Store this starter in the refrigerator after and feed it regularly: 1 cup flour and 1/2 cup water once a week, after removing half for “discard”. Remember to leave it at room temperature for a few hours after feeding, then store in the refrigerator until needed.

TIP: place a rubber band on the container to mark the starting volume, that way you’ll know when it doubles.

What To Do With Discards:

You do not need to throw way the discard sourdough once your sourdough is ready. There are plenty of recipes online for crackers, waffles, pancakes, pizza, pretzels, etc. that will make use of these dough instead of wasting them.

King Arthur Flour is a great place to find recipes for sourdough and for discards. Link here: https://www.kingarthurflour.com/recipes/collections/sourdough-discard-recipes

Sourdough English Muffins:

https://athomewiththeresa.com/2019/07/06/sourdough-english-muffins/

Sourdough Waffles:

https://athomewiththeresa.com/2019/10/08/sourdough-waffles/

Sourdough Baguettes:

https://athomewiththeresa.com/2019/07/05/sourdough-baguettes/

*My Carl’s Sourdough did arrive about 2 weeks after I started my own starter. It is now my dehydrated back up in case something goes wrong with the one I am using. I just don’t think I can take care of 2 different sourdoughs as I don’t bake everyday.*

Sourdough breads
Waffles

Sourdough Starter

  • Difficulty: easy
  • Print

An easy to follow tutorial to grow your own sourdough starter at home!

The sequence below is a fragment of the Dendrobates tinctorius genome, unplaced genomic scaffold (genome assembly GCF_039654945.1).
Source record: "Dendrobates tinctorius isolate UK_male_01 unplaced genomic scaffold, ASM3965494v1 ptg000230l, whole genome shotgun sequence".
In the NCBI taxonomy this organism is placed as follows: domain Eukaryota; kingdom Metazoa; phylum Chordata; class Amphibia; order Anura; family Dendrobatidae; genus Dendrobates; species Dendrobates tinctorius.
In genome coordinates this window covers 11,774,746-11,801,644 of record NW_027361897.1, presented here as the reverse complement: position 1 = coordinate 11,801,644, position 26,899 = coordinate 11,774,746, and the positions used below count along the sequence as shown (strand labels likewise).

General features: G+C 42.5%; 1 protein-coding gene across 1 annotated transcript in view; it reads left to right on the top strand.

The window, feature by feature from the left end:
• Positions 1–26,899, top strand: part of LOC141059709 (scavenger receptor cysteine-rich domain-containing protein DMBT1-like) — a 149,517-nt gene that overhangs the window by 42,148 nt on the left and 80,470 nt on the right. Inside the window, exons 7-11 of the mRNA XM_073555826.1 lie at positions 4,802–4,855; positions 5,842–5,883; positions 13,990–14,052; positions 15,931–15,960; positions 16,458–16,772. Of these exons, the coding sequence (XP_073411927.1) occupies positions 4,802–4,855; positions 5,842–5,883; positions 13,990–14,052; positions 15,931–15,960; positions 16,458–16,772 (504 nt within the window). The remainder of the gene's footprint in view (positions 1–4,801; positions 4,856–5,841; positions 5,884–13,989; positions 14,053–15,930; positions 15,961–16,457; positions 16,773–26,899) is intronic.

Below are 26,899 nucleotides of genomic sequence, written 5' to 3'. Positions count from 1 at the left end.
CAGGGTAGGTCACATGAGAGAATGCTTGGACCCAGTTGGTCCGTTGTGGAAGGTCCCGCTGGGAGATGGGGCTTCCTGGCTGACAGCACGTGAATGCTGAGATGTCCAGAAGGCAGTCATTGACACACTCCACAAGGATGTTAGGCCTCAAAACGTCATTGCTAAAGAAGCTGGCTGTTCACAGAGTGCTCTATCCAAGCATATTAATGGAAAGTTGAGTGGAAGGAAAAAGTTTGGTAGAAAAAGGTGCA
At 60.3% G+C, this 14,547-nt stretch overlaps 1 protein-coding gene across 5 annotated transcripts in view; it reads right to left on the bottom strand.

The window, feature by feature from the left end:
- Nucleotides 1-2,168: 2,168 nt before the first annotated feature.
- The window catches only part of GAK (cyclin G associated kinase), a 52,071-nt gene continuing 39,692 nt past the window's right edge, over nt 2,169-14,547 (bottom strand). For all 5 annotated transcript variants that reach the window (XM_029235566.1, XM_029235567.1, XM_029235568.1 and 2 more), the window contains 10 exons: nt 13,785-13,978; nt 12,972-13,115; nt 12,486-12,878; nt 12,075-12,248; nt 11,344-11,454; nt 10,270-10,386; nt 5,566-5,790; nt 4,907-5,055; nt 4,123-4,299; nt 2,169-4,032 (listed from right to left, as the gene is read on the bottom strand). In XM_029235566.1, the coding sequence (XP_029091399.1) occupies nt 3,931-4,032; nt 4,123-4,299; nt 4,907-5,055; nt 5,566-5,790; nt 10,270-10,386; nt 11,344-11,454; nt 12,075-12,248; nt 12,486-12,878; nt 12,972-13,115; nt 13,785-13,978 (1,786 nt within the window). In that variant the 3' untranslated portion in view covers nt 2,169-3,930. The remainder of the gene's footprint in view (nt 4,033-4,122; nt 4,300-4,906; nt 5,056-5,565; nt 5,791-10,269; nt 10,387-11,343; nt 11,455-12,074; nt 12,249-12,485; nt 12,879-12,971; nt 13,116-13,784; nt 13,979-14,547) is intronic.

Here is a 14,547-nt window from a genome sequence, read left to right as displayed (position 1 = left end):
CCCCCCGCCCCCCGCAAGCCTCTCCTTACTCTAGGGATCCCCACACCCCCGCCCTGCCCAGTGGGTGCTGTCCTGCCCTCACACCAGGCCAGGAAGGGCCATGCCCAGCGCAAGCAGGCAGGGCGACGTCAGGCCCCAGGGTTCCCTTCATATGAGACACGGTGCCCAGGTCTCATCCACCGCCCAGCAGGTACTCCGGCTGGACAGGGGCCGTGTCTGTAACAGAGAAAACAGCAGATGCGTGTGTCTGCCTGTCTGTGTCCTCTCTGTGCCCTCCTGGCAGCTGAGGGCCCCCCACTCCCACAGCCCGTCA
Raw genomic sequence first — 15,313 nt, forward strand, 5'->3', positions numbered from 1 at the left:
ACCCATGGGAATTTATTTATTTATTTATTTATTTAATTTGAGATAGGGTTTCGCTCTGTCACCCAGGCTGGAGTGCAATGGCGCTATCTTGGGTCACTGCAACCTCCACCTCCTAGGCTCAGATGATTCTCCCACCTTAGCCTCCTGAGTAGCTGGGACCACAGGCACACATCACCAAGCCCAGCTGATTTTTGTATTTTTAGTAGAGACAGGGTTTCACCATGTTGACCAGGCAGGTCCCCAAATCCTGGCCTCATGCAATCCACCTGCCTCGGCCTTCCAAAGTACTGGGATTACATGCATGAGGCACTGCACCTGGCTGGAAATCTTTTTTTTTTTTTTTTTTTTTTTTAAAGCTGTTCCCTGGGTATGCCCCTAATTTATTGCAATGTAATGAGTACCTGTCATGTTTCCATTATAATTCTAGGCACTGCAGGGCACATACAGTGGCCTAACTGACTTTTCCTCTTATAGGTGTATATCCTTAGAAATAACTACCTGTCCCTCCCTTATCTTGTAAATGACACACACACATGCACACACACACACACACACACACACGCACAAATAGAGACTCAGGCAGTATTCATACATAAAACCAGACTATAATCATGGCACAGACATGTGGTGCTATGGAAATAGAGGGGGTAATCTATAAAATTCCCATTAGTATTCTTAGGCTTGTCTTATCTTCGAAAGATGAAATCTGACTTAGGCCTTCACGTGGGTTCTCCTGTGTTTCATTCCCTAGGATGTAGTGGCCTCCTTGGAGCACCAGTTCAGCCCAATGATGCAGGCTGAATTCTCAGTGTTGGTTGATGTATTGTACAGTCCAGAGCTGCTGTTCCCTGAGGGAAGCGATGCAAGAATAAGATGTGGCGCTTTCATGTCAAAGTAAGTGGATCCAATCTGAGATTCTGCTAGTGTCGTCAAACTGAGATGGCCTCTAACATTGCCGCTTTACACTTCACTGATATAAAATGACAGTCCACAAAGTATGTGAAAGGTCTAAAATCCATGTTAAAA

Directions

Day 1: In a jar, crock or plastic bucket (1 quart is a good size) place 1 cup whole wheat flour(or rye) and 1/2 cup water. Mix well, and cover loosely. Place on top of your refrigerator for 24 hours.

Day 2: Discard top half (about 1/2 cup) of the starter and add 1 cup unbleached all purpose flour and 1/2 cup water to the remaining half in the container. Stir well, cover loosely and leave overnight on top of the refrigerator.

Day 3: By now, there will likely be bubbles in the mixture. If so, feed every 12 hours(2x a day), removing half of the sourdough and feeding using 1 cup unbleached all purpose flour and 1/2 cup water each time. If it doesn’t have bubbles, feed just once today.

Day 4-5: Repeat feedings twice a day. On days 4-5 the starter should’ve doubled and bubbled all over. If not, continue feeding twice a day until it reaches this point (days 6-7). My starter was ready on day 5. Lots of bubbles and it doubled in less than 8 hours.

Once it’s ready, remove half of the sourdough and feed it once more. Leave for about 6 – 8 hours and take how much you’ll need for your recipe.

TIPS:

*If your recipe calls for more than 1 cup of starter, give it a couple of feedings without discarding, until you’ve made enough for your recipe plus 1/2 cup to keep and feed again.

*OR collect the discards in a jar in the refrigerator until you get 1 cup, about 2 feedings.

*If you’ve got nothing but 1 tablespoon left, thats okay too! This happened to me more than once. Just feed it as usual and watch it spring back to life. This also goes for if you forgot about it for a few weeks. Just scoop out the top portion and get at least a tablespoon to place in a clean jar. Feed with 1/2 cup water and 1 cup flour then leave at room temperature until bubbly.

Maintaining a Sourdough Starter:

Transfer the remaining half of starter to a container. Feed this starter with 1 cup of flour and 1/2 cup water, cover loosely, and let it rest at room temperature for 4-8 hours.

Store this starter in the refrigerator after and feed it regularly: 1 cup flour and 1/2 cup water once a week, after removing half for “discard”. Remember to leave it at room temperature for a few hours after feeding, then store in the refrigerator until needed.

#ad “As an Amazon Associate, I earn a small commission from qualifying purchases”

For the container I use to keep my sourdough, check out this Cambro 1 quart with lid:

Advertisements